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Clin Nutr. 2019 Feb;38(1):258-263. doi: 10.1016/j.clnu.2018.01.023. Epub 2018 Feb 15.

A pilot study of a novel therapeutic approach to obesity: CNS modification by N.I.R. H.E.G. neurofeedback.

Author information

1
The Institute of Endocrinology, Sheba Medical Center, Tel-Hashomer, 52621, Israel; The Cancer Center, Sheba Medical Center, Israel. Electronic address: ruthpercik@gmail.com.
2
The Weight Loss Treatment Center, Sheba Medical Center, Israel.
3
Department of Diagnostic Imaging, Sheba Medical Center, Israel; Joseph Sagol Neuroscience Center, Sheba Medical Center, Israel.
4
The Complementary & Integrative Medicine Service, Sheba Medical Center, Israel.
5
Integristats: Clinical Data Services, Israel.
6
Department of Internal Medicine A, Sheba Medical Center, Israel.

Abstract

BACKGROUND & AIMS:

Despite the thorough mapping of brain pathways involved in eating behavior, no treatment aimed at modulating eating dysregulation from its neurocognitive root has been established yet. We aimed to evaluate the effect of N.I.R. H.E.G. (Near Infra-Red Hemoencephalography) neurofeedback training on appetite control, weight and food-related brain activity.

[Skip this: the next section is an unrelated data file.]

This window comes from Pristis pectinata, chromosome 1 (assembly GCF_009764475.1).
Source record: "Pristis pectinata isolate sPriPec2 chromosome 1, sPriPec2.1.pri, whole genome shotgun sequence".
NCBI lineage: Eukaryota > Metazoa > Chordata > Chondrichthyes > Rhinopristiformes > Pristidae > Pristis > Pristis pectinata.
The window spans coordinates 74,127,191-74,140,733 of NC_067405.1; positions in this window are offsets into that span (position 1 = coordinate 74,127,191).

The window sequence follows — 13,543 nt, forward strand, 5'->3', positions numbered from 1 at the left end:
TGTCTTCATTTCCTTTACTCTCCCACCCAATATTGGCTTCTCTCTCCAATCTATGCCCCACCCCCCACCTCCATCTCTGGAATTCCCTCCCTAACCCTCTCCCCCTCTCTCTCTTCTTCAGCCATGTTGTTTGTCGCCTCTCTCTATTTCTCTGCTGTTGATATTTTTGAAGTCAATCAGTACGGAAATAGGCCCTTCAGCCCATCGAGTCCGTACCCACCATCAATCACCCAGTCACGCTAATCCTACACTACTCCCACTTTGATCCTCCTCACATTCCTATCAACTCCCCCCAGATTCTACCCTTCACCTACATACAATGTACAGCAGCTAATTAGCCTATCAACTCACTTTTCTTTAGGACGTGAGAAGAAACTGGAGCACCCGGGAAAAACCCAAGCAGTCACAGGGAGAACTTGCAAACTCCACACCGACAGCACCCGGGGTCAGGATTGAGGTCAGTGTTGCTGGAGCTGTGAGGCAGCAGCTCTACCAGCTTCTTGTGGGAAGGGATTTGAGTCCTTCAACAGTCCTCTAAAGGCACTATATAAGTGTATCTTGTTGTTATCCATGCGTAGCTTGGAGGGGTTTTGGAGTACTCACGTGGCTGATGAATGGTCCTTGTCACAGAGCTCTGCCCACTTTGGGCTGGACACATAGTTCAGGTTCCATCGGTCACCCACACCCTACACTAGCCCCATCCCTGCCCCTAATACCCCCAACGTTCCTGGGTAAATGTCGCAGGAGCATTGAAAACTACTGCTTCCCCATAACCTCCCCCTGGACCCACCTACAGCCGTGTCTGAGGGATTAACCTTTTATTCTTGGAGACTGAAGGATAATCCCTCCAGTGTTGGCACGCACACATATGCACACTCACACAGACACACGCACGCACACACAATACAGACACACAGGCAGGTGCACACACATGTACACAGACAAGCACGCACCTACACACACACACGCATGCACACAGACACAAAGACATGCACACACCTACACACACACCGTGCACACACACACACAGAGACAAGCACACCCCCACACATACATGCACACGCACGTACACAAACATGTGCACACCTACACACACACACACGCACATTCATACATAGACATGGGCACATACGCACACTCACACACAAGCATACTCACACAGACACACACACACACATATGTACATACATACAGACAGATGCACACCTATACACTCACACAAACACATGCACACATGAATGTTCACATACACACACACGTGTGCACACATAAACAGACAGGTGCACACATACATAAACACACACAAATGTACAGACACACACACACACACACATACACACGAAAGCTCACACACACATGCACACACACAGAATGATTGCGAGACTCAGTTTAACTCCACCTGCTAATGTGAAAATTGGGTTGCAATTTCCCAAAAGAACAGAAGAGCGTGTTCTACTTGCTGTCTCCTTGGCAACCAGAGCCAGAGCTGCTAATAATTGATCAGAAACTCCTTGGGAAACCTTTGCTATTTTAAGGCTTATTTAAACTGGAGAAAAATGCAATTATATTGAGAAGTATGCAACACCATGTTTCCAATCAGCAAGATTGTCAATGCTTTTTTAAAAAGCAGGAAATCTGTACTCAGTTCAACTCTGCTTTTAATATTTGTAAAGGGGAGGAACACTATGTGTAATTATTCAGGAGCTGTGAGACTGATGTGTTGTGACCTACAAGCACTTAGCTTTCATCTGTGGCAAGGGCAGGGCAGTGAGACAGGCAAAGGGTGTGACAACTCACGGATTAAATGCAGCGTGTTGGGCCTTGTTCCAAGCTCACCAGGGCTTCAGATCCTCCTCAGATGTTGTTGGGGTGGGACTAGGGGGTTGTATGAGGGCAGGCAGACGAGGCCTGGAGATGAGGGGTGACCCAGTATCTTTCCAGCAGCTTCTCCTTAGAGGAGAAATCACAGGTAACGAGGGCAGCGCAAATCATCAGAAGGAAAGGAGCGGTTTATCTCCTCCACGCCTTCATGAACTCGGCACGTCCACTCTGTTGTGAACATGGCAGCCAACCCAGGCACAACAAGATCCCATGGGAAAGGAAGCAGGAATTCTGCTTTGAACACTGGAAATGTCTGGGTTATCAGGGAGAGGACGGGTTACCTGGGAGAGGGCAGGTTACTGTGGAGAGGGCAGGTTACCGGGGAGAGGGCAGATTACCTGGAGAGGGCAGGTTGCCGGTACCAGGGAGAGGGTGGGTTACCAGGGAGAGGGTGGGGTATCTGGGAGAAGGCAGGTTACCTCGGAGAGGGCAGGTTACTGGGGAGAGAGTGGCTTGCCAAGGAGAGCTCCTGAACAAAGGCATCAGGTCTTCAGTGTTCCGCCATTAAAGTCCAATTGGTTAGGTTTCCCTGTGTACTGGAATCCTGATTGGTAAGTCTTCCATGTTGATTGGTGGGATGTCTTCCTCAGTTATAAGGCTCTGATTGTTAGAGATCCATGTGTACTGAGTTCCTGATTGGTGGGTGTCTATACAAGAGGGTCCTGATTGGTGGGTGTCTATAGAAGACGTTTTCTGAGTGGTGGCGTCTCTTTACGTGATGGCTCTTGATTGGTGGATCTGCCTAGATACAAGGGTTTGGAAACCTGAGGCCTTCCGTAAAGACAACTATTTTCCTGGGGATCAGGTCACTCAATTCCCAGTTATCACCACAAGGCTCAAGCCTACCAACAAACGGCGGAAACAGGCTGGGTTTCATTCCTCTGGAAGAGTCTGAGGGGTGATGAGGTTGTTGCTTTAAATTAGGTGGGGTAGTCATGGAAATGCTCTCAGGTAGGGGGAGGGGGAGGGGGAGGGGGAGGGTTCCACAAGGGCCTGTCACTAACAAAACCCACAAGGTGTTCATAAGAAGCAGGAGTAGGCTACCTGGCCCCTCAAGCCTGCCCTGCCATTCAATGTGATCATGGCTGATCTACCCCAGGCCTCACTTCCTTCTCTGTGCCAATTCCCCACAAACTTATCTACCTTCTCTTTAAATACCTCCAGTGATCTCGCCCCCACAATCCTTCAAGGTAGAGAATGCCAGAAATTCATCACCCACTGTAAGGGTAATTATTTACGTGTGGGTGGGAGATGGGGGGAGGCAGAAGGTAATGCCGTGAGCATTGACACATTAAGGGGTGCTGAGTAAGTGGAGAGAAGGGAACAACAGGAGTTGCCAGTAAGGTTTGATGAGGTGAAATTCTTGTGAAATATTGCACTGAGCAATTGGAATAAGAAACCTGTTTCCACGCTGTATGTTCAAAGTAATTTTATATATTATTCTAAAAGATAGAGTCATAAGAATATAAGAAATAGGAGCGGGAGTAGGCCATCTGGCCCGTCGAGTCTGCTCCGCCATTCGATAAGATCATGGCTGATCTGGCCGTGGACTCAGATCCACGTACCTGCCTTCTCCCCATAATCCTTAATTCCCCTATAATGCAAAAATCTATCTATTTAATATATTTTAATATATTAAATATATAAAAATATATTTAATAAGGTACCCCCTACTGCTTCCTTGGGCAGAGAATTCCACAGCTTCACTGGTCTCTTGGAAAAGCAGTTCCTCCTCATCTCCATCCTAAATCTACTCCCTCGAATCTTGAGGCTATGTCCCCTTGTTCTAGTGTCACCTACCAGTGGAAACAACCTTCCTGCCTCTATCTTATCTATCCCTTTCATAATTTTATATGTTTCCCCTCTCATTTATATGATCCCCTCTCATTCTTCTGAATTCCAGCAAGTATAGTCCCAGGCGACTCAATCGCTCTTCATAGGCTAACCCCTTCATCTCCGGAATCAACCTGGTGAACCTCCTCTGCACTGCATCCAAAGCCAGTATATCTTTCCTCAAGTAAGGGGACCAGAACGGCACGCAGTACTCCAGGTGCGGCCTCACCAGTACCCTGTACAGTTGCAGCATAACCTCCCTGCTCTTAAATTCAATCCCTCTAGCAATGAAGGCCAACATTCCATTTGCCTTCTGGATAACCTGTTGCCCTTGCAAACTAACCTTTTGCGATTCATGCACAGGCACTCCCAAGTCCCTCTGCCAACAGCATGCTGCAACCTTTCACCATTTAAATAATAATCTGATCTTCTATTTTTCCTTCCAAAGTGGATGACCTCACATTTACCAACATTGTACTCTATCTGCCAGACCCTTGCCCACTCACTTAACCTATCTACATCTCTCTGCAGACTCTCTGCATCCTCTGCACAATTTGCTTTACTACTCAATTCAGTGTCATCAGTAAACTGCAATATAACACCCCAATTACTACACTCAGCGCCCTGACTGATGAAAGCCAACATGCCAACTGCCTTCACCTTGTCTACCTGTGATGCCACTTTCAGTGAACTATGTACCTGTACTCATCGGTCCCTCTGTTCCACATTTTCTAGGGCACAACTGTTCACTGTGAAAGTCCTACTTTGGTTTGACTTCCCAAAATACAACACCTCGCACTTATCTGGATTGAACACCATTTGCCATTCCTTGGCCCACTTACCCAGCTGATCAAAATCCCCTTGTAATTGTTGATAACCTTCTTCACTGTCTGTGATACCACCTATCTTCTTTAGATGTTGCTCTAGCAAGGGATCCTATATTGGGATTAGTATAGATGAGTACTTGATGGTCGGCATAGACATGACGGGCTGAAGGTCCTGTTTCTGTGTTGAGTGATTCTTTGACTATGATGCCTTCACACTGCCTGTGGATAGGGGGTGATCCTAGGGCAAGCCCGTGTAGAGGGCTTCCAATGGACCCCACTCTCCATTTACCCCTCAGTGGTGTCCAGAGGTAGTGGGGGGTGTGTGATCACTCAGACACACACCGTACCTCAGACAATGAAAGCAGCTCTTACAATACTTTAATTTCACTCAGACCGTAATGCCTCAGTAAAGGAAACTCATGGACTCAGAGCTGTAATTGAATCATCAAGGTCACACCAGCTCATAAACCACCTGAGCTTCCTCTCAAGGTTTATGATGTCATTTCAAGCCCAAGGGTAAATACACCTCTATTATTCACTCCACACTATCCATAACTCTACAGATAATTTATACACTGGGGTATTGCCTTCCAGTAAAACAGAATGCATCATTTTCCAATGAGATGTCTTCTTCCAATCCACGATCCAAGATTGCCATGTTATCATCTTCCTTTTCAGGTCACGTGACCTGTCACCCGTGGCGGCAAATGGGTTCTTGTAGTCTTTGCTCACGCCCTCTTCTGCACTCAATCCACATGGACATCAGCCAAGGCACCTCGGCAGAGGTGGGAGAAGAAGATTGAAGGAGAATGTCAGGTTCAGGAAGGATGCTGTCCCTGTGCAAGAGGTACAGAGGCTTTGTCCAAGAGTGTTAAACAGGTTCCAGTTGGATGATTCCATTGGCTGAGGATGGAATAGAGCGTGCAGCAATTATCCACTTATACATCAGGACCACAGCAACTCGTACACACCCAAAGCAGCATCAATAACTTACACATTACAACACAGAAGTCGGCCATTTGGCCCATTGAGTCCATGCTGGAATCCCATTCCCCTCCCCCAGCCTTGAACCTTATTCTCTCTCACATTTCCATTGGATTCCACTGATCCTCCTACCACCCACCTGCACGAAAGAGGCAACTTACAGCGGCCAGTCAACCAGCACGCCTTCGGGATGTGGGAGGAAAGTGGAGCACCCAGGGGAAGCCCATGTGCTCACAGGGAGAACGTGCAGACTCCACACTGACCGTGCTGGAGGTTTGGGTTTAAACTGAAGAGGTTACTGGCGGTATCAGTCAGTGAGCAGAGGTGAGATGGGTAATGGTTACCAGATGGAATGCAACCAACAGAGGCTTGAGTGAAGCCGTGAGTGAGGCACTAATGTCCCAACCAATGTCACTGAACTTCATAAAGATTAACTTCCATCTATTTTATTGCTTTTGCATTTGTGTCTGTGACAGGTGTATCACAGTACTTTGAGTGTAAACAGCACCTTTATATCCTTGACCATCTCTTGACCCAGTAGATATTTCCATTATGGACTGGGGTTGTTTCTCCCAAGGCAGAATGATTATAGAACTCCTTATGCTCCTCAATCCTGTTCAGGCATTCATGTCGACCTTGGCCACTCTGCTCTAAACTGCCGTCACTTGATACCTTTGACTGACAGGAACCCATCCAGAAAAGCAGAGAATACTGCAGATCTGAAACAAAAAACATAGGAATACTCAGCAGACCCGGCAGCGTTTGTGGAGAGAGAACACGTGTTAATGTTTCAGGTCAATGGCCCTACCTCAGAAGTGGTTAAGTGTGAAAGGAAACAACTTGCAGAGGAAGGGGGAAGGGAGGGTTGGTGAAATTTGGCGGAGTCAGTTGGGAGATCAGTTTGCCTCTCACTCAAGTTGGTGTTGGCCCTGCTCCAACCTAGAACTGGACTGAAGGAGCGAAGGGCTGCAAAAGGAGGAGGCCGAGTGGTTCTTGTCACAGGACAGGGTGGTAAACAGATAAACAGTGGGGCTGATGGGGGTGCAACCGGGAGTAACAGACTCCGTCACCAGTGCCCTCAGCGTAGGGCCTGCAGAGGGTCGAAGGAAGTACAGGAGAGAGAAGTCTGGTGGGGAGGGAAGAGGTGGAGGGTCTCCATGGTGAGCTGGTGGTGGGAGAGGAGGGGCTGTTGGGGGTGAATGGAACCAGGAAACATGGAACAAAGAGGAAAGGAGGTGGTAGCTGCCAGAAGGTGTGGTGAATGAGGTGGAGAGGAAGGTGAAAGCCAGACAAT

METHODS:

Six healthy male participants with overweight or mild obesity went through 10 N.I.R. H.E.G. neurofeedback sessions designed to practice voluntary activation of the prefrontal cortex. Weight, eating behavior, appetite control and brain activity related to food and self-inhibition based on fMRI were evaluated before and after neurofeedback training.

RESULTS:

Our study group demonstrated a positive trend of increased self-control and inhibition related to food behavior, reduced weight and increased activation during an fMRI response-inhibition task (Go-No-Go - GNG) in the predefined region of interest (ROI): superior orbitofrontal cortex (sOFC).

CONCLUSIONS:

N.I.R. H.E.G. holds a promising potential as a feasible neurofeedback platform for modulation of cortical brain circuits involved in self-control and eating behavior and should be further evaluated and developed as a brain modifying device for the treatment and prevention of obesity.

TRIAL REGISTRATION:

ClinicalTrials.gov NCT02480179.

KEYWORDS:

Executive functions; Mindfulness; Neurofeedback; Neuroimaging; Obesity treatment

PMID:
29428788
DOI:
10.1016/j.clnu.2018.01.023
[Indexed for MEDLINE]

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